Three readings 9/18

Before I read these readings I thought about what they could be about and what their names suggested. As expected, they were about students getting a domain and being able to blog and post about themselves and their academic performance. I thought about what Plymouth has done in regards of technology. I remember being a freshman in 2014 and being introduced to moodle—a page where you could see the courses you’re taking, view assignments and syllabi, and post assignments on each page to get feedback. I thought having this was a great idea because it allowed me to check on my performance and view grades and feedback. This is a great way to strictly view my academics but it is personal and I don’t have much to do in regards to expression.

Since I was a little late to the party I was just introduced to ePort and my own domain today. After hearing about what I was going to do made me think a lot. This domain is a place where I can not only post about my academic performance but also post about myself or post about things I’ve read and my opinions on them. I at first was confused by what exactly was going on, but then I went though the process and it proved to be rewarding. Then I read these articles and it reflected on what I had just done. I read the opinions and facts on students having more understanding of their technology and personally I think its a great idea that more schools need to incorporate. I wish I had been introduced to it sooner. As a senior, I don’t have much time to explore and build up my academic experience to share it, but I am glad I was introduced to it and I am excited to start using it.

These articles were a reflection of my experience as a student. If I don’t have a way to post my assignments and receive feedback, or communicate with my professors and peers, I lose interest. It can get extremely boring simply doing an assignment and turning it in. With Moodle and ePort its such a better way, and you are in control of what you want to do, your assignments, your opinions and picking your classes. I think this should be more common in other schools. That way, students will actually feel comfortable and welcome.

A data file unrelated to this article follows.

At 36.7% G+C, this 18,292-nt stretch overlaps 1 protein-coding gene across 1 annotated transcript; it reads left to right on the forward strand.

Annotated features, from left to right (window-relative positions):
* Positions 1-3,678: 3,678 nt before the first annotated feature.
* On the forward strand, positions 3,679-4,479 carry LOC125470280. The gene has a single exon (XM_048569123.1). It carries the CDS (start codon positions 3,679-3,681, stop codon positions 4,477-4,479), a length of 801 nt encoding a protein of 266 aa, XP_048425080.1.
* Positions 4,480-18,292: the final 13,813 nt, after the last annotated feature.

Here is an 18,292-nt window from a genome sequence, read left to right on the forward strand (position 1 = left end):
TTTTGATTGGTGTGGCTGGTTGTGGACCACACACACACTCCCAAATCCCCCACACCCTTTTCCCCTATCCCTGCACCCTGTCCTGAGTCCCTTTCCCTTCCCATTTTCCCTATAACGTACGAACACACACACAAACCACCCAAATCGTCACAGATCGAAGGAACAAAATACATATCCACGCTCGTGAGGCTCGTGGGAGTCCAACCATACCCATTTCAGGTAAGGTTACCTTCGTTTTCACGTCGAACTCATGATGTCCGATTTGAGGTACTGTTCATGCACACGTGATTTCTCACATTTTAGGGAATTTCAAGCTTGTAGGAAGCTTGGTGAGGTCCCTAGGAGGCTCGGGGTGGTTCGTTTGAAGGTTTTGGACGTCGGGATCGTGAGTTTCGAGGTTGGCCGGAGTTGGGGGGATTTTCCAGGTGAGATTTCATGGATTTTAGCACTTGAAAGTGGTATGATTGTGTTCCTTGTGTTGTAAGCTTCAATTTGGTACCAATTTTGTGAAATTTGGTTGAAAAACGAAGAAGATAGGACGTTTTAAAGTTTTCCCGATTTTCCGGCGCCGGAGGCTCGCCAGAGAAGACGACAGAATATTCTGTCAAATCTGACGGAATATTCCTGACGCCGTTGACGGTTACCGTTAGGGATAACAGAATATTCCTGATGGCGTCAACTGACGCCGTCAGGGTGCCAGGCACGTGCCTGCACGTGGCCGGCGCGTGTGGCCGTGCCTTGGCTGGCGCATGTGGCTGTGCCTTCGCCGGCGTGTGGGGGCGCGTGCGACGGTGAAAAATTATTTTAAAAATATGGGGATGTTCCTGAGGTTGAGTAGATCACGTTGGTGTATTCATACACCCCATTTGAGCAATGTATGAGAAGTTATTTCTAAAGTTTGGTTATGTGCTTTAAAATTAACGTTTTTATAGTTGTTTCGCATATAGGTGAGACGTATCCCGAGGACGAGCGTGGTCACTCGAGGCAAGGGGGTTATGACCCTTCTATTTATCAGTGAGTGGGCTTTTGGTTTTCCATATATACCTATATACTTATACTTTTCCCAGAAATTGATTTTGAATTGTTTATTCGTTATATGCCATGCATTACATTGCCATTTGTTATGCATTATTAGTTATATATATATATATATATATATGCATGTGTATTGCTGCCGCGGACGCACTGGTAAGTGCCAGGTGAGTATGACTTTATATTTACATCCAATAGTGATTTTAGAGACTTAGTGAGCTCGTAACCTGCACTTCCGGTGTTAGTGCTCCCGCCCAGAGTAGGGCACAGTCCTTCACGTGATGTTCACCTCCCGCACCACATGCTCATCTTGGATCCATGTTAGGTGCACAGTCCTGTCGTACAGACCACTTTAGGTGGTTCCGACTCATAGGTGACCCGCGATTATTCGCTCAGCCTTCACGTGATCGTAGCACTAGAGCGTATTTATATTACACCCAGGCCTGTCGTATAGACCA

Campbell, Gardner. “A Personal Cyberinfrastructure.” Educause Review. vol. 44, no. 5, 4 September 2009. https://via.hypothes.is/http://er.educause.edu/articles/2009/9/a-personal-cyberinfrastructure.

Rickard, Andrew. “Do I own my domain if you grade it?” 10 Aug. 2015, www.edsurge.com/news/2015-08-10-do-i-own-my-domain-if-you-grade-it. Accessed 18 Sept. 2017.

Watters, Audrey. “The Web We Need to Give Students.” Hack Education. 19 October 2015. http://hackeducation.com/2015/10/19/domains.

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3 comments

  1. Great response! I love the first hand connections you made between your student life and the use of ePorts. I would love to see specific quotes/examples from the text that back up some of the connections that you made. Do all three of the authors share the same view about ePorts as you do? How can you tell?

  2. Great response! I love the first hand connections you made between your student life and the use of ePorts. I would love to see specific quotes/examples from the text that back up some of the connections that you made. Do all three of the authors share the same view about ePorts as you do? How can you tell?

  3. A great reflection! It might have been a bit helpful to get more specifics from the actual articles (a small summary, a quote or two), in addition to the very compelling personal reaction that you share here.

    This makes me excited to read your work this semester, since I look forward to more of this thoughtful voice! On Monday, I’ll also show you how to hotlink article titles, so you won’t (generally) need a Works Cited page for your posts, as you can just directly link out to anything you mention.

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